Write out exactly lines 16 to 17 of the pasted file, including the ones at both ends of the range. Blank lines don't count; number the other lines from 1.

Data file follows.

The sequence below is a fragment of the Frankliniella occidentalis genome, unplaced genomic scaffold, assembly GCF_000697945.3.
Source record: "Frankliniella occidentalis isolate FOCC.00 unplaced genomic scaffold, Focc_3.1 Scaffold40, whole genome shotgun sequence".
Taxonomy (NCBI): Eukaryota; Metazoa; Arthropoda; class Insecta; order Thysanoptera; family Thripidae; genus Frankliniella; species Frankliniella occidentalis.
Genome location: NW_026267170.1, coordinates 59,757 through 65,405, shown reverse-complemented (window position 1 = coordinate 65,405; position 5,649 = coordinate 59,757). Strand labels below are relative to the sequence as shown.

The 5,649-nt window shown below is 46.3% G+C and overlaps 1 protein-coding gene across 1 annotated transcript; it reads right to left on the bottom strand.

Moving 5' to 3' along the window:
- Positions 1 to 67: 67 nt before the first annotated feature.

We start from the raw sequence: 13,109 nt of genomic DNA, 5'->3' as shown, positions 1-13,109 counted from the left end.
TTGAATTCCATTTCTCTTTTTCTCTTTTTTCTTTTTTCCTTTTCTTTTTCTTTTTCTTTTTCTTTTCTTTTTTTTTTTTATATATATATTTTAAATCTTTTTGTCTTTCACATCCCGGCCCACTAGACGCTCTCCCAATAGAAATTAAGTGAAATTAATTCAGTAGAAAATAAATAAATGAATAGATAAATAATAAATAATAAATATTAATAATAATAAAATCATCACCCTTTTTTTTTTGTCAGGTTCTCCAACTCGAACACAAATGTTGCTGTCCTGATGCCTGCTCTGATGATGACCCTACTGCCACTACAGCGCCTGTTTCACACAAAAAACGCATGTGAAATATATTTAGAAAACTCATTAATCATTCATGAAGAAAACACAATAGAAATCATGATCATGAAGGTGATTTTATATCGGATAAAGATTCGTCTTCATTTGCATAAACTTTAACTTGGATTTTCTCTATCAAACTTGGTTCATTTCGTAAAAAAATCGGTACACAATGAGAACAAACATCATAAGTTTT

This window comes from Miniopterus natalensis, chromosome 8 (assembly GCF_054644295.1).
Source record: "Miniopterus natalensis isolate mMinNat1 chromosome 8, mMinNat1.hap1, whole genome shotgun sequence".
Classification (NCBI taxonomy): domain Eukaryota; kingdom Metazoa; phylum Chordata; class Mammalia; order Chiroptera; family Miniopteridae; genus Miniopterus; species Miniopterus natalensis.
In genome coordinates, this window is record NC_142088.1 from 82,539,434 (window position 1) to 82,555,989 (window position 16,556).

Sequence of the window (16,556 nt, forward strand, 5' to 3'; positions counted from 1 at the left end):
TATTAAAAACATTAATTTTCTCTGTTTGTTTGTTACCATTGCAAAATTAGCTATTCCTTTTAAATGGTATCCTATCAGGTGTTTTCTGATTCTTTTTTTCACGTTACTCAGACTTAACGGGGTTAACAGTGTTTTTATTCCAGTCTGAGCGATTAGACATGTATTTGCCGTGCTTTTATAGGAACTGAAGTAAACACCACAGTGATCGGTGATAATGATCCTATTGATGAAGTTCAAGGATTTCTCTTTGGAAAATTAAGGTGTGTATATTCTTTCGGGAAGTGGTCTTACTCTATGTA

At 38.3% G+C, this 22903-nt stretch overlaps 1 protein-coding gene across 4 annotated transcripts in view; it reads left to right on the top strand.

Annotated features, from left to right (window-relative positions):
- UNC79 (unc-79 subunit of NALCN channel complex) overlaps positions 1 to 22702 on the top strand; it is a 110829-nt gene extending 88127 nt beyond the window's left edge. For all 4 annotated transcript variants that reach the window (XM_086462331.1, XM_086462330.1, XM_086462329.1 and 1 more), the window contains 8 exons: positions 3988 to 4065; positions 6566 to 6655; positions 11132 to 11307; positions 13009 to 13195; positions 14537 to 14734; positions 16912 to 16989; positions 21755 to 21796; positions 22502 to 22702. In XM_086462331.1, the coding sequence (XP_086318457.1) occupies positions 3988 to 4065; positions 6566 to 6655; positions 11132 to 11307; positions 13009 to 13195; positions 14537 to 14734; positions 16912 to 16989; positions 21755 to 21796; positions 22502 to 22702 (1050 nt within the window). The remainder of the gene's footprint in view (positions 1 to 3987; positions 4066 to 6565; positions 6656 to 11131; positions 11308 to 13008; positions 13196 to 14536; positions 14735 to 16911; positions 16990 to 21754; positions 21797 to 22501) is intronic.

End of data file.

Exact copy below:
At 38.3% G+C, this 22903-nt stretch overlaps 1 protein-coding gene across 4 annotated transcripts in view; it reads left to right on the top strand.

Annotated features, from left to right (window-relative positions):